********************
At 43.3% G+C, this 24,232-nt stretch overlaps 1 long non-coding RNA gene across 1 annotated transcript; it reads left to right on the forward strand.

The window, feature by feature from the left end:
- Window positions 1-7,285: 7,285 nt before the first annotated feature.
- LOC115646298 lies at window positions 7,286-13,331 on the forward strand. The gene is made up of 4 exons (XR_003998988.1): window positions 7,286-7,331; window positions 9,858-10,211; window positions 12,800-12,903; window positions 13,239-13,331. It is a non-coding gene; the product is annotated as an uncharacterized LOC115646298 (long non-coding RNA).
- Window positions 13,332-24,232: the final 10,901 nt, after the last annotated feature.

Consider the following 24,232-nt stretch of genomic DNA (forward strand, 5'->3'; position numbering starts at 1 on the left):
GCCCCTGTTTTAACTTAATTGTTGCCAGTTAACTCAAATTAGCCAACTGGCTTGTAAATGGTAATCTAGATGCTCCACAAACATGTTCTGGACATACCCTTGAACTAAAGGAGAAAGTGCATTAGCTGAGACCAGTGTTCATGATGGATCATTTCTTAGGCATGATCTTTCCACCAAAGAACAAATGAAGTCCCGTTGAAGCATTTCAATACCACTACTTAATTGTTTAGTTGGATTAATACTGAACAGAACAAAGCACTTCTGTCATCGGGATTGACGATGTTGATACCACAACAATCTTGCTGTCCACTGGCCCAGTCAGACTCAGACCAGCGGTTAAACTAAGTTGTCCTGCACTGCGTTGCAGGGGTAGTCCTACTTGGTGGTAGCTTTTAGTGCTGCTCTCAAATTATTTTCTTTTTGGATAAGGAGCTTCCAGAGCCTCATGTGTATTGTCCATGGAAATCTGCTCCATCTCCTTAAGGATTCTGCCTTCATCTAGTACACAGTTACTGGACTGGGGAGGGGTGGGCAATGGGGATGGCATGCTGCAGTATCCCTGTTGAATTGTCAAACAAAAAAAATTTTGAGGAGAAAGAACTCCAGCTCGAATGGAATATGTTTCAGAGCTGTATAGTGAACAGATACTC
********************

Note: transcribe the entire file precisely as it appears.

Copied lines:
At 43.3% G+C, this 24,232-nt stretch overlaps 1 long non-coding RNA gene across 1 annotated transcript; it reads left to right on the forward strand.

The window, feature by feature from the left end:
- Window positions 1-7,285: 7,285 nt before the first annotated feature.
- LOC115646298 lies at window positions 7,286-13,331 on the forward strand. The gene is made up of 4 exons (XR_003998988.1): window positions 7,286-7,331; window positions 9,858-10,211; window positions 12,800-12,903; window positions 13,239-13,331. It is a non-coding gene; the product is annotated as an uncharacterized LOC115646298 (long non-coding RNA).
- Window positions 13,332-24,232: the final 10,901 nt, after the last annotated feature.

Consider the following 24,232-nt stretch of genomic DNA (forward strand, 5'->3'; position numbering starts at 1 on the left):
GCCCCTGTTTTAACTTAATTGTTGCCAGTTAACTCAAATTAGCCAACTGGCTTGTAAATGGTAATCTAGATGCTCCACAAACATGTTCTGGACATACCCTTGAACTAAAGGAGAAAGTGCATTAGCTGAGACCAGTGTTCATGATGGATCATTTCTTAGGCATGATCTTTCCACCAAAGAACAAATGAAGTCCCGTTGAAGCATTTCAATACCACTACTTAATTGTTTAGTTGGATTAATACTGAACAGAACAAAGCACTTCTGTCATCGGGATTGACGATGTTGATACCACAACAATCTTGCTGTCCACTGGCCCAGTCAGACTCAGACCAGCGGTTAAACTAAGTTGTCCTGCACTGCGTTGCAGGGGTAGTCCTACTTGGTGGTAGCTTTTAGTGCTGCTCTCAAATTATTTTCTTTTTGGATAAGGAGCTTCCAGAGCCTCATGTGTATTGTCCATGGAAATCTGCTCCATCTCCTTAAGGATTCTGCCTTCATCTAGTACACAGTTACTGGACTGGGGAGGGGTGGGCAATGGGGATGGCATGCTGCAGTATCCCTGTTGAATTGTCAAACAAAAAAAATTTTGAGGAGAAAGAACTCCAGCTCGAATGGAATATGTTTCAGAGCTGTATAGTGAACAGATACTC